On the other hand, it is not usually expected that adjuncts mentor their students—though many do. This is important at institutions where mentoring is an integral part of fostering student success, and doubly important at institutions that measure how well they have communicated their mission and values to their students. Adjuncts will generally not have the time or often the inclination to make those priorities important to their teaching.

Moreover, it is also helpful to remember that while adjuncts are an important part of professional education because of their expertise, they are not required to commit to scholarly work. In some fields, this can become an important issue when there are major changes in the field and, as a result, changes in the curriculum are needed. Faculty members are responsible for the curriculum, and most would agree that such a responsibility is best carried out by full-time faculty.

Because adjunct faculty will continue as part of the professoriate and will dominate the for-profit universities, the important question for those who teach in a traditional undergraduate program is how to increase the positive attributes of adjunct professors and mitigate against what is less positive. Some—perhaps many—adjuncts would argue that making all faculty full time would end the problem, but one of the attractive aspects of adjunct labor is its very temporariness.

If institutions offering traditional undergraduate coursework will use adjunct faculty, there must be a concomitant effort to supervise their work. Adjuncts need to know what the curricular, performance, and mentoring standards are. Students should expect adjuncts to deliver content that is overseen by full-time faculty, teach the material in an interesting and professional manner, and be available for discussion outside of class. To accomplish these goals, the university must direct resources in support of adjunct faculty.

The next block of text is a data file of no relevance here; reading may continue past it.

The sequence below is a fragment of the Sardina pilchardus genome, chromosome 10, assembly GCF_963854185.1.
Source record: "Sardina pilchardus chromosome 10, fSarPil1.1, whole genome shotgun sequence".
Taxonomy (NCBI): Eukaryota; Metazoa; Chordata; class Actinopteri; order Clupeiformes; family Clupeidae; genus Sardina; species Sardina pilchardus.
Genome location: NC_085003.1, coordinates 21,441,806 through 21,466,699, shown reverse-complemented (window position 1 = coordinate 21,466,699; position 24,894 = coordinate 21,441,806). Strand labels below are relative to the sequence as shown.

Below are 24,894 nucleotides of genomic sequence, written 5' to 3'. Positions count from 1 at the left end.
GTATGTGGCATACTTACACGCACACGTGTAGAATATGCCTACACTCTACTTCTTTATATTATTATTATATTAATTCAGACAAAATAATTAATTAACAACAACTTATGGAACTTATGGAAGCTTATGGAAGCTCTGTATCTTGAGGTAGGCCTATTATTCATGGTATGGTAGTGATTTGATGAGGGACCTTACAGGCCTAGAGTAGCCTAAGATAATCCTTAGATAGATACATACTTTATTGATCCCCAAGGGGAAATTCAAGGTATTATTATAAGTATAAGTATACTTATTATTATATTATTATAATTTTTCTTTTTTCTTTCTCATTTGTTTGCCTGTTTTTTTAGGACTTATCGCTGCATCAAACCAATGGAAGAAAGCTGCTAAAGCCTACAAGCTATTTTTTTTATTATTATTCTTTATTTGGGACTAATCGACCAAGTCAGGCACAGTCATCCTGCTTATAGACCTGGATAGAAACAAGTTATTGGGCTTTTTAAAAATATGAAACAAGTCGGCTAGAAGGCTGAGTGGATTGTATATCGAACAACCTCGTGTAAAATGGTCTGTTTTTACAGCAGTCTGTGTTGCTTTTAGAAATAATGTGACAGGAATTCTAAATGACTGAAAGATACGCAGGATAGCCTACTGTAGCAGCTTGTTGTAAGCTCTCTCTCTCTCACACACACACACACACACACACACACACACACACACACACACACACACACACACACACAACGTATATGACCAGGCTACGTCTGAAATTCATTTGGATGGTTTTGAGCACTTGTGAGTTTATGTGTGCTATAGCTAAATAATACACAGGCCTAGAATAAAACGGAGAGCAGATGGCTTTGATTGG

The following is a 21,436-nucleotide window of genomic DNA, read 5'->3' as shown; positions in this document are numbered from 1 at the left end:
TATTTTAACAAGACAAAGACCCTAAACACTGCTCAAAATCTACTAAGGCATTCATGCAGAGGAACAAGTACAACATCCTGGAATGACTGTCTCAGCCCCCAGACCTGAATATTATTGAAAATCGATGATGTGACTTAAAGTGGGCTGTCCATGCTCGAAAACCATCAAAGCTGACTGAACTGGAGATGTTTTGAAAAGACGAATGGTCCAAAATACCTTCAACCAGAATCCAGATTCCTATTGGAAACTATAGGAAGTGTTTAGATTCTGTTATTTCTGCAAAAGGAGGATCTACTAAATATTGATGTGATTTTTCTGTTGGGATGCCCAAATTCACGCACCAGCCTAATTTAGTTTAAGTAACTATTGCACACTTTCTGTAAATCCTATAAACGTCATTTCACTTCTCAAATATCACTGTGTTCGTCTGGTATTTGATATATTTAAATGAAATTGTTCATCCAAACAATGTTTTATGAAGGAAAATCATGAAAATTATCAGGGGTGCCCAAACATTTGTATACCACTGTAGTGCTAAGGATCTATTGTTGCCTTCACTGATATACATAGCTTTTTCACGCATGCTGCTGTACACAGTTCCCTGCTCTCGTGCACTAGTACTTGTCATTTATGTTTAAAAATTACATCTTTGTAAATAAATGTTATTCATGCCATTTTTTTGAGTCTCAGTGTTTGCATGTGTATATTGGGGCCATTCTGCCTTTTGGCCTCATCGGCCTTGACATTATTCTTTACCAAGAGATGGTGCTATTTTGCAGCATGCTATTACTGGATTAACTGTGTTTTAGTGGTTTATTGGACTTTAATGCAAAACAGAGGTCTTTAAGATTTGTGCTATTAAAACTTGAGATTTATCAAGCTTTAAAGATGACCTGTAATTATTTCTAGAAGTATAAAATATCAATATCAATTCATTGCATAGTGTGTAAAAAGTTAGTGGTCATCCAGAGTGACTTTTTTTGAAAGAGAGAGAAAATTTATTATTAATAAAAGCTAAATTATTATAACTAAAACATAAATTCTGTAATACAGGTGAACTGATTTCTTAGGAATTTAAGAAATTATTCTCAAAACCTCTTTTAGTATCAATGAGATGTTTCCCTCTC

While most adjunct faculty are not interested in attending university meetings, the offer should be made. As much as possible, adjuncts must be considered part of the faculty, and, when their expertise is useful, asked for their contribution.

These are small suggestions designed to make adjunct faculty a continuing positive presence on campus. Adjuncts are not a threat to the professoriate, but positive contributors to the academic community. Institutions will continue to seek out the service of adjunct professors for the reasons we have discussed. What is important for universities and the professoriate to acknowledge is that the adjunct faculty member, like the full-time faculty member, enriches the educational experience.

References

AFT Higher Education. 2010. A national survey of part-time/adjunct faculty. American Academic 2: 1–15.

Jacoby, D. 2006. Effects of part-time faculty employment on community college graduation rates. Journal of Higher Education 77 (6): 1081–1103.

Kirk, F., and C. Spector. 2009. A comparison of the achievement of students taught by full-time versus adjunct faculty in business courses. Academy of Educational Leadership Journal13 (2): 73–81.

National Center for Educational Statistics. 2008. Community colleges: Special supplement to the condition of education 2008. Washington, DC: U.S. Department of Education. http://nces.ed.gov/pubs2008/2008033.pdf


James Stenerson is the executive director of the Center for Learning and Technology at Pace University; Loren Blanchard is the senior vice president for academic affairs at Xavier University of Louisiana; Michael Fassiotto is the assistant to the provost at Chaminade University of Honolulu; Mark Hernandez is a professor of civil engineering and director of the Colorado Diversity Initiative at the University of Colorado at Boulder; Ann Muth is the dean of the weekend college and faculty development at Nassau Community College.